2. Materials and Methods
2.1. Description of Hospitals Facilities
The Puerto Rico Medical Center is located in the San Juan Metropolitan Area. It includes six hospitals and/or specialized units with a total bed capacity of 858, a central clinical laboratory facility and the University of Puerto Rico, Medical Sciences Campus. Within a 10 mile radius, there are 10 private or community hospitals where many of the faculty also have admitting privileges.
2.2. Bacterial Isolates
The 27 KPC-positive K. pneumoniae strains isolated in 2003-2004 were identified and screened for inclusion in the study at the Puerto Rico Medical Center clinical laboratory utilizing the VITEK DCS-R5 System (bioMérieux Inc., Hazelwood, MO, USA). The following information was obtained from the bacteriology laboratory report: the in vitro antimicrobial susceptibilities, patient’s age, sex, anatomical site of infection, hospital, and hospital ward. No attempts were made to evaluate patients’ therapies or clinical outcomes.
2.3. Susceptibility Testing
Antimicrobial susceptibilities were determined by using commercial microdilution MIC panels (TREK Diagnostic System, Inc. Cleveland, OH, USA) following the manufacturer’s instruction. The recent CLSI carbapenem susceptibility breakpoint changes for Enterobacteriaceae were utilized . All isolates with an intermediate susceptibility to the antibiotics were considered resistant.
2.4. β-Lactamase PCR Screening
The presence of family-specific beta-lactamase genes were identified by PCR using panels of specific primers for the detection of the following genes: (1) plasmid-encoding AmpC β-lactamases (MOX, CMY, LAT, BIL, DHA, ACC, MIR, ACT, and FOX), (2) extended spectrum beta-lactamases (CTX-M groups I, II, III, and IV and TEM), (3) carbapenemase-hydrolyzing enzymes (KPC), and (4) metallo-β-lactamases (IMP and VIM). The oxacillinases OXA-30 and OXA-9 were used to try to identify some of the bands detected by isoelectric focusing (see below). The SHV-1 β-lactamase is chromosomally encoded in the majority of isolates of K. pneumonia; therefore, SHV primer was not used on the K. pneumoniae isolates. The bacterial DNA template, primers used, and the PCR conditions were performed as described previously [9, 20–22].
2.5. Isoelectric Focusing (IEF)
IEF of sonicated crude cell extracts of the 27 KPC-positive isolates was performed as previously described [20, 23] to determine the number of beta-lactamases and their isoelectric points (pIs), the capabilities of cloxacillin and clavulanate to inhibit the beta-lactamases, and the capability of the β-lactamase(s) to hydrolyze cefotaxime or imipenem.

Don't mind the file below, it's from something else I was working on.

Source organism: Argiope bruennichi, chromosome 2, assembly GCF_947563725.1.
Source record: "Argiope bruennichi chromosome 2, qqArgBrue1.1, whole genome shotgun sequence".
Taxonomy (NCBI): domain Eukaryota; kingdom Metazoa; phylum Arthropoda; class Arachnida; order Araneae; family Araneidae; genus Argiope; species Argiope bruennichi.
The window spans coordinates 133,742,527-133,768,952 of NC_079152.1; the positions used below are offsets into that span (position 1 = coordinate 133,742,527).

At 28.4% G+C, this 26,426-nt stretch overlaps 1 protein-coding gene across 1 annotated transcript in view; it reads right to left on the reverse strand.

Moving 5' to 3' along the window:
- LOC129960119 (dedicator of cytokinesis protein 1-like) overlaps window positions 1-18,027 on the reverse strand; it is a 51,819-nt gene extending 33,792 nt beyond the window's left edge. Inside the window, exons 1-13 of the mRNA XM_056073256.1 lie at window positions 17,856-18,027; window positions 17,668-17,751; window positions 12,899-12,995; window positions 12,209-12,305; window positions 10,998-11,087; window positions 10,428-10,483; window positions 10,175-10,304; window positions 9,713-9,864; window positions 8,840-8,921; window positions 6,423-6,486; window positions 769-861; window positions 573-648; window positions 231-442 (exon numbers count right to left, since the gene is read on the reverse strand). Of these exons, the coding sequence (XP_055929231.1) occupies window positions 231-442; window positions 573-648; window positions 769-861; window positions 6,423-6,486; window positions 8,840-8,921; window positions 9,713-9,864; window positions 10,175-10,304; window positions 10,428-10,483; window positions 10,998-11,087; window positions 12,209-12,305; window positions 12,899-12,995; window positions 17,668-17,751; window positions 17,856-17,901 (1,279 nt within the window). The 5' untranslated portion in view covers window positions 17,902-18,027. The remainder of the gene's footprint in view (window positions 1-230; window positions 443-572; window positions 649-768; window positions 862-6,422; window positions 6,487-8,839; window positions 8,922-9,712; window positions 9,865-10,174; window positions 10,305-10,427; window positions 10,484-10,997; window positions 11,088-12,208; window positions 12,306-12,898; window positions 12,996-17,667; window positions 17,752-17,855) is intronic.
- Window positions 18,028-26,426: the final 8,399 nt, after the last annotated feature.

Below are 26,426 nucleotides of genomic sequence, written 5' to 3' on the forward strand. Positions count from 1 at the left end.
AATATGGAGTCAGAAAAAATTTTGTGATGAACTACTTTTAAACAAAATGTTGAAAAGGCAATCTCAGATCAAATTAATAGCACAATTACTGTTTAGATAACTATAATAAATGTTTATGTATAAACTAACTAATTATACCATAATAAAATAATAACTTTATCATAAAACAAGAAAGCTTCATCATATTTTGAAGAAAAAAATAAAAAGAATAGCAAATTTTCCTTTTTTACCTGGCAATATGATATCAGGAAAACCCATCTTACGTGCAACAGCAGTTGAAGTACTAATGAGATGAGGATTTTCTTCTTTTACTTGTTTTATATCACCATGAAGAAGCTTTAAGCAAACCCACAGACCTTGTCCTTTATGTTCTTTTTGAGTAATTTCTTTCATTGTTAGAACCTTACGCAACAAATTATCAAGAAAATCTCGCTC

2.6. DNA Sequencing Analysis
PCR amplification of KPC full-length gene products was sequenced with primers KPCF1 and KPCR1, which flank the gene . All PCR amplicons generated were sequenced independently and bidirectionally at least twice. Sequence alignment and analysis were performed online using the BLAST program (http://www.ncbi.nlm.nih.gov/). PCR products were sequenced at the Creighton University Molecular Biology Core Facility using an ABI Prism 3100 Avant genetic analyzer (Applied Biosystems, Foster City, CA, USA).
2.7. Pulsed Field Gel Electrophoresis (PFGE)
To determine their genetic relatedness, the 27 K. pneumoniae isolates were analyzed by PFGE. For each isolate, DNA was prepared by in situ lysis of cells encased in agarose plugs, and digested with as previously described [24, 25]. PFGE was performed using a Bio-Rad CHEF DR III System at 6 V/cm, 14°C, 120°C included angle, with switching from 5 to 15 s for 10 h, followed by switching from 15 to 60 s for 13 h. Images of ethidium-bromide stained gels were archived using a Bio-Rad Gel Doc 1000 System. PFGE profiles were compared using BioNumerics v 5.1. Isolates with 85% or greater similarity in the bands patterns were assigned to the same PFGE groups.
2.8. Comparison between 2003 and 2009 Surveillance Periods
A comparison between the total number of multi-beta-lactam-resistant and KPC-positive K. pneumoniae collected from the Puerto Rico Medical Center for similar 6-month surveillance period for years 2003 (present study) and a recently published 2009 surveillance study (7) was performed.
2.9. Statistical Analyses
The Two-tailed Fisher exact test or the Mixed Model Logistic Regression analyses were utilized to detect significant differences. A value ≤0.05 was considered statistically significant.